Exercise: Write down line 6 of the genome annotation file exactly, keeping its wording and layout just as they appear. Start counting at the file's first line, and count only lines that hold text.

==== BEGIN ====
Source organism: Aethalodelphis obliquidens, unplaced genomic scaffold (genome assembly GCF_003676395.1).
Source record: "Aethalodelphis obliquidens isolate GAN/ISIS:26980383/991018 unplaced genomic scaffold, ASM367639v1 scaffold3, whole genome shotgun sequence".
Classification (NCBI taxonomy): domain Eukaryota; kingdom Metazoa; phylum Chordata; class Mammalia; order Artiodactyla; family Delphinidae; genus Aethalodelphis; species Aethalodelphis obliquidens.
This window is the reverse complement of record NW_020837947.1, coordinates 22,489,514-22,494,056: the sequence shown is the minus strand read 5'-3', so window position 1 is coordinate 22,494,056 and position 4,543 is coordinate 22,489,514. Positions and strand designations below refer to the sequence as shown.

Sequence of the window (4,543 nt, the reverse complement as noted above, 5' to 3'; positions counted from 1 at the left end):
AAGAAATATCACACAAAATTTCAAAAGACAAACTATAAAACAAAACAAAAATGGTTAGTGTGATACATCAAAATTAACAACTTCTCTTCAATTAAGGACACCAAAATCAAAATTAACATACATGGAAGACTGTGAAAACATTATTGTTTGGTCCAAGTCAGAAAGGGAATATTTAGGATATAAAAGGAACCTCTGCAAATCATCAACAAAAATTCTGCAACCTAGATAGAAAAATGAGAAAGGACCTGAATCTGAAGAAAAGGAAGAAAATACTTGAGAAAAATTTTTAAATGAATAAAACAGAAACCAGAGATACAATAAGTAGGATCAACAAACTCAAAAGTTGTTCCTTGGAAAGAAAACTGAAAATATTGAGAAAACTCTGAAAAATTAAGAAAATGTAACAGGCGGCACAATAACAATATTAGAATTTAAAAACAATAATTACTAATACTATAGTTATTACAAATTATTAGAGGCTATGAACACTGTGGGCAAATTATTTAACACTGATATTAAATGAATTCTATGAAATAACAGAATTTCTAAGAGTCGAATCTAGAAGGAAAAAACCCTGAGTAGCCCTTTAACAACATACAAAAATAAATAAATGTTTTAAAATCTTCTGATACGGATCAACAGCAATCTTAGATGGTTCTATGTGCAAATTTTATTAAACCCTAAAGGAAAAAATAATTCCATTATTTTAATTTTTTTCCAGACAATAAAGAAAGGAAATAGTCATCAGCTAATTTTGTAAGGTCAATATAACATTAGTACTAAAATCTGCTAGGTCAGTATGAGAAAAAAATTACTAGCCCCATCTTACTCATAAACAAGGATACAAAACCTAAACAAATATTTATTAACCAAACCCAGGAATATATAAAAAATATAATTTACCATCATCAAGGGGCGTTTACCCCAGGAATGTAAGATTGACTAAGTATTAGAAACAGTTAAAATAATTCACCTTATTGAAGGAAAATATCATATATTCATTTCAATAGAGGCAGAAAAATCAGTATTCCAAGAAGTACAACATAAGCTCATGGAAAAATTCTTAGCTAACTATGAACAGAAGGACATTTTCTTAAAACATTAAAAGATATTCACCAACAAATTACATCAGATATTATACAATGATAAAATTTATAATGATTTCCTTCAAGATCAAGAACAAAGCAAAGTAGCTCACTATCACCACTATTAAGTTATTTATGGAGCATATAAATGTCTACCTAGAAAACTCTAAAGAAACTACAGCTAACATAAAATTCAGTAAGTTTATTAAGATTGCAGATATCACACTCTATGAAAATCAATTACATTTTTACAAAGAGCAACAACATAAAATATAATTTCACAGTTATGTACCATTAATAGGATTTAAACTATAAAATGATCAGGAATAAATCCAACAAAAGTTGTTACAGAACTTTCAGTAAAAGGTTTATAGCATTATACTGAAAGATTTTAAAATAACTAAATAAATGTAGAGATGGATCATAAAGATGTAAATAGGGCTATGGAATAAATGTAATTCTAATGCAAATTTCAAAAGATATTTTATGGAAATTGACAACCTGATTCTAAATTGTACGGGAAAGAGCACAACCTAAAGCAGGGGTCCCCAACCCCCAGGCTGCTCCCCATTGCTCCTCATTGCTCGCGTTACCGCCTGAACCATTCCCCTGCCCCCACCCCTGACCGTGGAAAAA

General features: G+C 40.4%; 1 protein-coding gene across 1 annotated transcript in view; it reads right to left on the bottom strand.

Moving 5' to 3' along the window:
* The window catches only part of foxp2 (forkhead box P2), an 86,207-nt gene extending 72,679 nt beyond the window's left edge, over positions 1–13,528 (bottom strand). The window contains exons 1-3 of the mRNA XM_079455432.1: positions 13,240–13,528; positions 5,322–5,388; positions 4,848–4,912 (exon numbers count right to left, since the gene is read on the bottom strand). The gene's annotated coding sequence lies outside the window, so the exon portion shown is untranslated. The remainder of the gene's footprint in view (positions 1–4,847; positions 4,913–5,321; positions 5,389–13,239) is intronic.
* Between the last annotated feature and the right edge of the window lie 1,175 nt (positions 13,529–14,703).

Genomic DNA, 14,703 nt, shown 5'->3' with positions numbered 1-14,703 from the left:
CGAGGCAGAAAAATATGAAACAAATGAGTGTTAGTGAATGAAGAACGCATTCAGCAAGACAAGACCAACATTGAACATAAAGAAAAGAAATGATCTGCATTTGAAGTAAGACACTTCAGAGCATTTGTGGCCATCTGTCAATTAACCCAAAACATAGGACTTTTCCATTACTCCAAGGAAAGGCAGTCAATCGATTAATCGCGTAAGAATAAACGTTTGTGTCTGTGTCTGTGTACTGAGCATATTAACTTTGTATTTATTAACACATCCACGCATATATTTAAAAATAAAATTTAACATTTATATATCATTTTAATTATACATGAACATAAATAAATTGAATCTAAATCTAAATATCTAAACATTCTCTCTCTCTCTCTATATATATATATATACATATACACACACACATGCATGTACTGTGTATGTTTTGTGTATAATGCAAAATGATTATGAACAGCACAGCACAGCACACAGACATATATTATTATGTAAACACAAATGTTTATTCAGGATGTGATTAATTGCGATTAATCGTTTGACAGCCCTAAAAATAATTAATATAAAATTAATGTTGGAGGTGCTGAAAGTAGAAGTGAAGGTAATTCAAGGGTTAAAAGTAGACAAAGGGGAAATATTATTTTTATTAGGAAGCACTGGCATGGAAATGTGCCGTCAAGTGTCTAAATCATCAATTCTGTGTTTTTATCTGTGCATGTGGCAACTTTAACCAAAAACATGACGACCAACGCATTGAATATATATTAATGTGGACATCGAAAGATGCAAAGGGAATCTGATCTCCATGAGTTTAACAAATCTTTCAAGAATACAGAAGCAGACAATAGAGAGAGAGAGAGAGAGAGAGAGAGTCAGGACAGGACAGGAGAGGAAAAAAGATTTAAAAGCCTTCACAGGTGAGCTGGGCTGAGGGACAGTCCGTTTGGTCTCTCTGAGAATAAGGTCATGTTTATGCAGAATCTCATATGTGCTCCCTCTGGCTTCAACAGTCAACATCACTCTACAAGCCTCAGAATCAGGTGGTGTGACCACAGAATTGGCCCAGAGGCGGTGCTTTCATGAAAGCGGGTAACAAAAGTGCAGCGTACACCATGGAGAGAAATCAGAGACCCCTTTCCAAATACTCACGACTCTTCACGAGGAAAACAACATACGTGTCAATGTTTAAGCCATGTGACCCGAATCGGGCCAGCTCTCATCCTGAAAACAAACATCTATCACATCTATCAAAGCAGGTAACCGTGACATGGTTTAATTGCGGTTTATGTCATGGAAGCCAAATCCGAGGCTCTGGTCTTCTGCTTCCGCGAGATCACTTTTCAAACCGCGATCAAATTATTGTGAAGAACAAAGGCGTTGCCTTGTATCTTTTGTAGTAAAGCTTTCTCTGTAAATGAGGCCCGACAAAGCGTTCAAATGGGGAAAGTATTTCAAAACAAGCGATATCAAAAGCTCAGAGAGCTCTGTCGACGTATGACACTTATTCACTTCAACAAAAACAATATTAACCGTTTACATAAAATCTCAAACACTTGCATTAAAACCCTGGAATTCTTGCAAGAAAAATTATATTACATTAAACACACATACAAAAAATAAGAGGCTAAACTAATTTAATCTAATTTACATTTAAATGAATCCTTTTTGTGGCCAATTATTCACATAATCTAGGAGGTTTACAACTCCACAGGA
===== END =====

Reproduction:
AAGAAATATCACACAAAATTTCAAAAGACAAACTATAAAACAAAACAAAAATGGTTAGTGTGATACATCAAAATTAACAACTTCTCTTCAATTAAGGACACCAAAATCAAAATTAACATACATGGAAGACTGTGAAAACATTATTGTTTGGTCCAAGTCAGAAAGGGAATATTTAGGATATAAAAGGAACCTCTGCAAATCATCAACAAAAATTCTGCAACCTAGATAGAAAAATGAGAAAGGACCTGAATCTGAAGAAAAGGAAGAAAATACTTGAGAAAAATTTTTAAATGAATAAAACAGAAACCAGAGATACAATAAGTAGGATCAACAAACTCAAAAGTTGTTCCTTGGAAAGAAAACTGAAAATATTGAGAAAACTCTGAAAAATTAAGAAAATGTAACAGGCGGCACAATAACAATATTAGAATTTAAAAACAATAATTACTAATACTATAGTTATTACAAATTATTAGAGGCTATGAACACTGTGGGCAAATTATTTAACACTGATATTAAATGAATTCTATGAAATAACAGAATTTCTAAGAGTCGAATCTAGAAGGAAAAAACCCTGAGTAGCCCTTTAACAACATACAAAAATAAATAAATGTTTTAAAATCTTCTGATACGGATCAACAGCAATCTTAGATGGTTCTATGTGCAAATTTTATTAAACCCTAAAGGAAAAAATAATTCCATTATTTTAATTTTTTTCCAGACAATAAAGAAAGGAAATAGTCATCAGCTAATTTTGTAAGGTCAATATAACATTAGTACTAAAATCTGCTAGGTCAGTATGAGAAAAAAATTACTAGCCCCATCTTACTCATAAACAAGGATACAAAACCTAAACAAATATTTATTAACCAAACCCAGGAATATATAAAAAATATAATTTACCATCATCAAGGGGCGTTTACCCCAGGAATGTAAGATTGACTAAGTATTAGAAACAGTTAAAATAATTCACCTTATTGAAGGAAAATATCATATATTCATTTCAATAGAGGCAGAAAAATCAGTATTCCAAGAAGTACAACATAAGCTCATGGAAAAATTCTTAGCTAACTATGAACAGAAGGACATTTTCTTAAAACATTAAAAGATATTCACCAACAAATTACATCAGATATTATACAATGATAAAATTTATAATGATTTCCTTCAAGATCAAGAACAAAGCAAAGTAGCTCACTATCACCACTATTAAGTTATTTATGGAGCATATAAATGTCTACCTAGAAAACTCTAAAGAAACTACAGCTAACATAAAATTCAGTAAGTTTATTAAGATTGCAGATATCACACTCTATGAAAATCAATTACATTTTTACAAAGAGCAACAACATAAAATATAATTTCACAGTTATGTACCATTAATAGGATTTAAACTATAAAATGATCAGGAATAAATCCAACAAAAGTTGTTACAGAACTTTCAGTAAAAGGTTTATAGCATTATACTGAAAGATTTTAAAATAACTAAATAAATGTAGAGATGGATCATAAAGATGTAAATAGGGCTATGGAATAAATGTAATTCTAATGCAAATTTCAAAAGATATTTTATGGAAATTGACAACCTGATTCTAAATTGTACGGGAAAGAGCACAACCTAAAGCAGGGGTCCCCAACCCCCAGGCTGCTCCCCATTGCTCCTCATTGCTCGCGTTACCGCCTGAACCATTCCCCTGCCCCCACCCCTGACCGTGGAAAAA